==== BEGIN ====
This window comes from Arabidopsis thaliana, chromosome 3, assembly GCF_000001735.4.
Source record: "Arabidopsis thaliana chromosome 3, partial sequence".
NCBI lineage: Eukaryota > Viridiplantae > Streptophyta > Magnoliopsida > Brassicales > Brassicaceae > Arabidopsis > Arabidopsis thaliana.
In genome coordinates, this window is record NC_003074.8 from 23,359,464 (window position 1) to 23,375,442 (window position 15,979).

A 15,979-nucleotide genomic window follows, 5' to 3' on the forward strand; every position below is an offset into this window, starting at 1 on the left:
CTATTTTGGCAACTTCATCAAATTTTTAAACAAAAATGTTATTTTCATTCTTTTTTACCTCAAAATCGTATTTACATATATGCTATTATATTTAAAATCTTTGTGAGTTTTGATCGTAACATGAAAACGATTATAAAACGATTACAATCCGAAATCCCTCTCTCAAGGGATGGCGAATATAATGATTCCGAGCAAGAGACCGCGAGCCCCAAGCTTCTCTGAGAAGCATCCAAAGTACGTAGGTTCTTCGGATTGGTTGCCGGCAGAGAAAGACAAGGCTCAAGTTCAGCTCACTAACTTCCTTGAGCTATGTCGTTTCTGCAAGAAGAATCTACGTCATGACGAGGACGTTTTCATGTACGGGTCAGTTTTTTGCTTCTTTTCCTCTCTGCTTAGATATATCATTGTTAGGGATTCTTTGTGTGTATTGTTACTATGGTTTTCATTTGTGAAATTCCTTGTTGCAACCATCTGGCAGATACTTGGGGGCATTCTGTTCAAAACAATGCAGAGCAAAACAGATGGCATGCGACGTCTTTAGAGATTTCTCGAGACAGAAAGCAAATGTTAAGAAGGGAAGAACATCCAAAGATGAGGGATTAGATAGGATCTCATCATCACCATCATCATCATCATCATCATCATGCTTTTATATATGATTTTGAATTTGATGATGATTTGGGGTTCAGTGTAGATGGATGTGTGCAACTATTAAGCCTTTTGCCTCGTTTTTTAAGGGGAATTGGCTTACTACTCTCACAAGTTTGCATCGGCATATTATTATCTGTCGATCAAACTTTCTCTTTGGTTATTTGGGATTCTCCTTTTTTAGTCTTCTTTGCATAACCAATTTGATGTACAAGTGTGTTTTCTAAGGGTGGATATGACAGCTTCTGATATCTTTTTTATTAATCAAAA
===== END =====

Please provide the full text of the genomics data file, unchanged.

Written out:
This window comes from Arabidopsis thaliana, chromosome 3, assembly GCF_000001735.4.
Source record: "Arabidopsis thaliana chromosome 3, partial sequence".
NCBI lineage: Eukaryota > Viridiplantae > Streptophyta > Magnoliopsida > Brassicales > Brassicaceae > Arabidopsis > Arabidopsis thaliana.
In genome coordinates, this window is record NC_003074.8 from 23,359,464 (window position 1) to 23,375,442 (window position 15,979).

A 15,979-nucleotide genomic window follows, 5' to 3' on the forward strand; every position below is an offset into this window, starting at 1 on the left:
CTATTTTGGCAACTTCATCAAATTTTTAAACAAAAATGTTATTTTCATTCTTTTTTACCTCAAAATCGTATTTACATATATGCTATTATATTTAAAATCTTTGTGAGTTTTGATCGTAACATGAAAACGATTATAAAACGATTACAATCCGAAATCCCTCTCTCAAGGGATGGCGAATATAATGATTCCGAGCAAGAGACCGCGAGCCCCAAGCTTCTCTGAGAAGCATCCAAAGTACGTAGGTTCTTCGGATTGGTTGCCGGCAGAGAAAGACAAGGCTCAAGTTCAGCTCACTAACTTCCTTGAGCTATGTCGTTTCTGCAAGAAGAATCTACGTCATGACGAGGACGTTTTCATGTACGGGTCAGTTTTTTGCTTCTTTTCCTCTCTGCTTAGATATATCATTGTTAGGGATTCTTTGTGTGTATTGTTACTATGGTTTTCATTTGTGAAATTCCTTGTTGCAACCATCTGGCAGATACTTGGGGGCATTCTGTTCAAAACAATGCAGAGCAAAACAGATGGCATGCGACGTCTTTAGAGATTTCTCGAGACAGAAAGCAAATGTTAAGAAGGGAAGAACATCCAAAGATGAGGGATTAGATAGGATCTCATCATCACCATCATCATCATCATCATCATCATGCTTTTATATATGATTTTGAATTTGATGATGATTTGGGGTTCAGTGTAGATGGATGTGTGCAACTATTAAGCCTTTTGCCTCGTTTTTTAAGGGGAATTGGCTTACTACTCTCACAAGTTTGCATCGGCATATTATTATCTGTCGATCAAACTTTCTCTTTGGTTATTTGGGATTCTCCTTTTTTAGTCTTCTTTGCATAACCAATTTGATGTACAAGTGTGTTTTCTAAGGGTGGATATGACAGCTTCTGATATCTTTTTTATTAATCAAAA